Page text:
The Biden Administration is bent on reversing that trend. It has announced a $1.9 trillion stimulus program — the American Rescue Plan — to help households and businesses weather the storm as well as get the economy back on track. The Plan includes proposals to increase the federal minimum wage to $15 per hour, provide $1,400 in financial support to those making $75,000 or less a year, extend the $400 federal unemployment benefit, and increase funding for small businesses. Karen Mills, the SBA administrator under President Barack Obama, says “the tea leaves suggest small business will be key to Biden’s economic agenda.”

House Democrats are going along with that proposition. Title VI of their bill setting out Biden’s proposals is devoted to small business. Its provisions will support small businesses with funding and other forms of assistance.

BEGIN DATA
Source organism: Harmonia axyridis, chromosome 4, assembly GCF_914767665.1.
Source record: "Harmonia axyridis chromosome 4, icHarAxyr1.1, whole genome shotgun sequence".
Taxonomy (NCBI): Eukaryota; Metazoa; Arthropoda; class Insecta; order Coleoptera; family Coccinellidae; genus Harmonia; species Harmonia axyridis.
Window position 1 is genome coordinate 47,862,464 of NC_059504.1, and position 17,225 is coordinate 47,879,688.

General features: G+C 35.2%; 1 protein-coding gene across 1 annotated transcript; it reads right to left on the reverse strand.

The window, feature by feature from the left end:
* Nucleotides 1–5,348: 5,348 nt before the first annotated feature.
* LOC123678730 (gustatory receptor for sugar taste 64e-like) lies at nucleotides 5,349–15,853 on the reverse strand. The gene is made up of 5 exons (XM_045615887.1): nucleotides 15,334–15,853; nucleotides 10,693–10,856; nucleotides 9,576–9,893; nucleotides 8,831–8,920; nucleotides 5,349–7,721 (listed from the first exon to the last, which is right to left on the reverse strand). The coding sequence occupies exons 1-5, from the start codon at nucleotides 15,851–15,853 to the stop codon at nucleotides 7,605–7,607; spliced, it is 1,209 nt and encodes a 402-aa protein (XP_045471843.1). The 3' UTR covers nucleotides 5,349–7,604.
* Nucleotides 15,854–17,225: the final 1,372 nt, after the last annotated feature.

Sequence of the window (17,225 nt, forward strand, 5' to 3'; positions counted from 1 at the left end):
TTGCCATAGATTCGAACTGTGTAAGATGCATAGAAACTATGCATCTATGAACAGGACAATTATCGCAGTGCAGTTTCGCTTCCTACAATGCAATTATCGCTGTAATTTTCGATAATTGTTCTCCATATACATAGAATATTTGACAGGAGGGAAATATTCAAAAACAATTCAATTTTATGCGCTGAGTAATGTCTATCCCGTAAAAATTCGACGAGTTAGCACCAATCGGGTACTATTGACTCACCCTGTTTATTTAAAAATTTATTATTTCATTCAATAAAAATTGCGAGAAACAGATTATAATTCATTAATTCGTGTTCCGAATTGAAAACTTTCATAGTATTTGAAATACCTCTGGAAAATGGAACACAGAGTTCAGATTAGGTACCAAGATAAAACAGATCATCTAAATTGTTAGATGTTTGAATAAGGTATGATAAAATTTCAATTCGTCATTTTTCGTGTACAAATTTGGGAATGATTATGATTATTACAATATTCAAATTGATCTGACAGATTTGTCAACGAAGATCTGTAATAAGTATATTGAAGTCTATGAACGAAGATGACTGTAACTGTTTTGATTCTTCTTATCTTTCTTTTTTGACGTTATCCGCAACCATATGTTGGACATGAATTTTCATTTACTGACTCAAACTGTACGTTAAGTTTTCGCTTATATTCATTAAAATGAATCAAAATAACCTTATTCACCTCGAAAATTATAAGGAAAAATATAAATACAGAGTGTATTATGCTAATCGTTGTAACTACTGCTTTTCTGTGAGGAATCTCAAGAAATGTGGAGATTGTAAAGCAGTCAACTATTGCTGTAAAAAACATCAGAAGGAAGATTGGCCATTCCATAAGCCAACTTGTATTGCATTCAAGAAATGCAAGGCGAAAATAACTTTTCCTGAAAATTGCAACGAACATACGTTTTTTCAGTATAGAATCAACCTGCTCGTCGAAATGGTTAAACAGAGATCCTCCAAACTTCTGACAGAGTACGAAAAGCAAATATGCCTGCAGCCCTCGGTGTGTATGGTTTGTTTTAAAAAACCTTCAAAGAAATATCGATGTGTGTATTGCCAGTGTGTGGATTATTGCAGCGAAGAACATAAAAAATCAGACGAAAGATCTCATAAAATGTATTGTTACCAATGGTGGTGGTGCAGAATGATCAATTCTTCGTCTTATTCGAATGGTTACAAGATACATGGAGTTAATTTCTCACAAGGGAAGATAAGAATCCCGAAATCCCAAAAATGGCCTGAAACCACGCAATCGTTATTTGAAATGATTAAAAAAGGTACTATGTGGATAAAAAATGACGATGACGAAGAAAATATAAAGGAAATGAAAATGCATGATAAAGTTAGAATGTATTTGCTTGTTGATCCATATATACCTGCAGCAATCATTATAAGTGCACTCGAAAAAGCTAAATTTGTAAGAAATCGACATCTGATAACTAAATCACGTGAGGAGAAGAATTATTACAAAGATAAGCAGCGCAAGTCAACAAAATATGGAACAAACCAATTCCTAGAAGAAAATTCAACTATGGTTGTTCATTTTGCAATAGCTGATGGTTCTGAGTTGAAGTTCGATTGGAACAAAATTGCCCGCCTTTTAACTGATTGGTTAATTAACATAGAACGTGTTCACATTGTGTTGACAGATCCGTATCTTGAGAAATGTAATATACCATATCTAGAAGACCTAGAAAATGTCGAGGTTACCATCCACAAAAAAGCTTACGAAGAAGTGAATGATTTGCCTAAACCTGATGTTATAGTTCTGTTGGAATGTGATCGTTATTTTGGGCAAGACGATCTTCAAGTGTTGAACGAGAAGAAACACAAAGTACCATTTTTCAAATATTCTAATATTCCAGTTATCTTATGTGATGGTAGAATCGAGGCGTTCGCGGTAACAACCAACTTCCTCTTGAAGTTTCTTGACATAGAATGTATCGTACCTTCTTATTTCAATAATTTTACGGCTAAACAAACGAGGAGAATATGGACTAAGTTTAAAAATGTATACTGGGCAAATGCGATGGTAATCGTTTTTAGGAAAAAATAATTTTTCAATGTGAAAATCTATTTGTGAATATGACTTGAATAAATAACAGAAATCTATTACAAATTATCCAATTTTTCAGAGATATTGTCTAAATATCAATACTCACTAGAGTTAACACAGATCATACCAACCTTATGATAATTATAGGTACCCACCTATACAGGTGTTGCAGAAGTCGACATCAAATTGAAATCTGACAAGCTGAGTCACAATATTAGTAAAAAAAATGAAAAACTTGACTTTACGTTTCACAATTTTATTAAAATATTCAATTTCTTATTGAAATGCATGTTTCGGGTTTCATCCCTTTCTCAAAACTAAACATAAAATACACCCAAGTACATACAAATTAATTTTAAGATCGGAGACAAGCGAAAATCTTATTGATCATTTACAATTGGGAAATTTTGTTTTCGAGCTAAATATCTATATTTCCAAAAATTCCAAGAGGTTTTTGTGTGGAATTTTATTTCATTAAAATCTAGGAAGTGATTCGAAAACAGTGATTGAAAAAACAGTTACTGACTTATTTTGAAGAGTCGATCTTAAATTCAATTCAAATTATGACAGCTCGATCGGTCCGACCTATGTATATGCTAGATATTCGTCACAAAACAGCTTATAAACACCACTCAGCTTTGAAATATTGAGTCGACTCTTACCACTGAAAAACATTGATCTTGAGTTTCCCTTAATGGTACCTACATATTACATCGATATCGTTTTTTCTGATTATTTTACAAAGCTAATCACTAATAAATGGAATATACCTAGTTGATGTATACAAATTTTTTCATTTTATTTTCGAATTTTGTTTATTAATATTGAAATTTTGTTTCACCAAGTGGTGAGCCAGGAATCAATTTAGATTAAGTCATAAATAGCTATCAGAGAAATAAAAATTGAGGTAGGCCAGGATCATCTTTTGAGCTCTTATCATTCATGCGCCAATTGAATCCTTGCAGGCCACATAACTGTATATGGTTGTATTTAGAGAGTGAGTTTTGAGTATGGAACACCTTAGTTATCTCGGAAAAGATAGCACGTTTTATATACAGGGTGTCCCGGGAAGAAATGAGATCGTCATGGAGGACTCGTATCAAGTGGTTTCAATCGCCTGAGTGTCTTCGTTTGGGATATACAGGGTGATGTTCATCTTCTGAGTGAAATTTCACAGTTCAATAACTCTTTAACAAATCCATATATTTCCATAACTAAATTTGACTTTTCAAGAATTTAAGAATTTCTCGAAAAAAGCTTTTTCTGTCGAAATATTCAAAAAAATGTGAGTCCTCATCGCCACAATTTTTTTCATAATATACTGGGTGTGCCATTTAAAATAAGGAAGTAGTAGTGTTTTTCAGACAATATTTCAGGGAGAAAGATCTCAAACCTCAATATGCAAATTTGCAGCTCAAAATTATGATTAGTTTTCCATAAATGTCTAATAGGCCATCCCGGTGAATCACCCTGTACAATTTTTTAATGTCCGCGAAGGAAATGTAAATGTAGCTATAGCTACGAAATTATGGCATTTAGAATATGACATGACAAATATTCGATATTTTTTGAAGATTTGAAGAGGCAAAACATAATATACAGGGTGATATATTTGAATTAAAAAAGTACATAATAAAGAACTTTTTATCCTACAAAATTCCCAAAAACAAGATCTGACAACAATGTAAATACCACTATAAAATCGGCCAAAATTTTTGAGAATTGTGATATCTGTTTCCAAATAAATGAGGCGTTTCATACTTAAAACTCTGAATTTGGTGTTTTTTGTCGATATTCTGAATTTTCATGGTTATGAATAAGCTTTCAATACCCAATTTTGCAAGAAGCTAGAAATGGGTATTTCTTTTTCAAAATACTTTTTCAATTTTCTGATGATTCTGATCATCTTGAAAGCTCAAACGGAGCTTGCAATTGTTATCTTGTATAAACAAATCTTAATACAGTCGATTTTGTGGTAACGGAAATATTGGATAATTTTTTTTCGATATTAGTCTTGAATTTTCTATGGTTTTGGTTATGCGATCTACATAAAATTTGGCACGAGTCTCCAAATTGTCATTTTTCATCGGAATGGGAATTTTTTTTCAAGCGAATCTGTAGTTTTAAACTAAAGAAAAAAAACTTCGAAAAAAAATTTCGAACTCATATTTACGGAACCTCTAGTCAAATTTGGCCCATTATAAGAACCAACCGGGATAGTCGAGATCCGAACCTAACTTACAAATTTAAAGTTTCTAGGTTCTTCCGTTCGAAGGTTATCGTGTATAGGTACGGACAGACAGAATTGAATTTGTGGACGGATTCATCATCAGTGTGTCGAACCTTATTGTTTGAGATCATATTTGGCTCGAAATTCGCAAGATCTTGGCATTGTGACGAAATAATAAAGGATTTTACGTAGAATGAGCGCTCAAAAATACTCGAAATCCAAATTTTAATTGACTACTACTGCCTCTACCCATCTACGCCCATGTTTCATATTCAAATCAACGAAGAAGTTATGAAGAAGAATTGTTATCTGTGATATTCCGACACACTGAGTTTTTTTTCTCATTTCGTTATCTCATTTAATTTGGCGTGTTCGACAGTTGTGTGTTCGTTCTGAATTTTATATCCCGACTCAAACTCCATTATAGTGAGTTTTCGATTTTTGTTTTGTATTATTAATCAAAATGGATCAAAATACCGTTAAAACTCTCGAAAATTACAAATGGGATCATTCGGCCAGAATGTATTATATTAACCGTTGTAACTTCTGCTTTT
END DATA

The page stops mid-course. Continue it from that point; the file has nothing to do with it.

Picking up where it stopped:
Refurbishing the Paycheck Protection Program (PPP)

The PPP was a foundational element of the CARES Act, which became law in March 2020. The program, managed by the Small Business Administration (SBA), made funds available to small businesses to cover mainly payroll costs and associated benefits, but it also could cover utility bills, mortgage payments, and rent.

Rollout of the first round of $522 billion was beset with problems. Funds went mostly to larger businesses with many smaller ones missing out. Only businesses with less than 500 workers should have been eligible to receive loans, but some had a lot more employees. Shake Shack, which got $10 million, has over 8,000 on its payroll. Other approvals stretched the definition of small. The Los Angeles Lakers basketball team, the eighth-most valuable sports team in the world worth an estimated $3.7 billion, got its request for $4.6 million approved.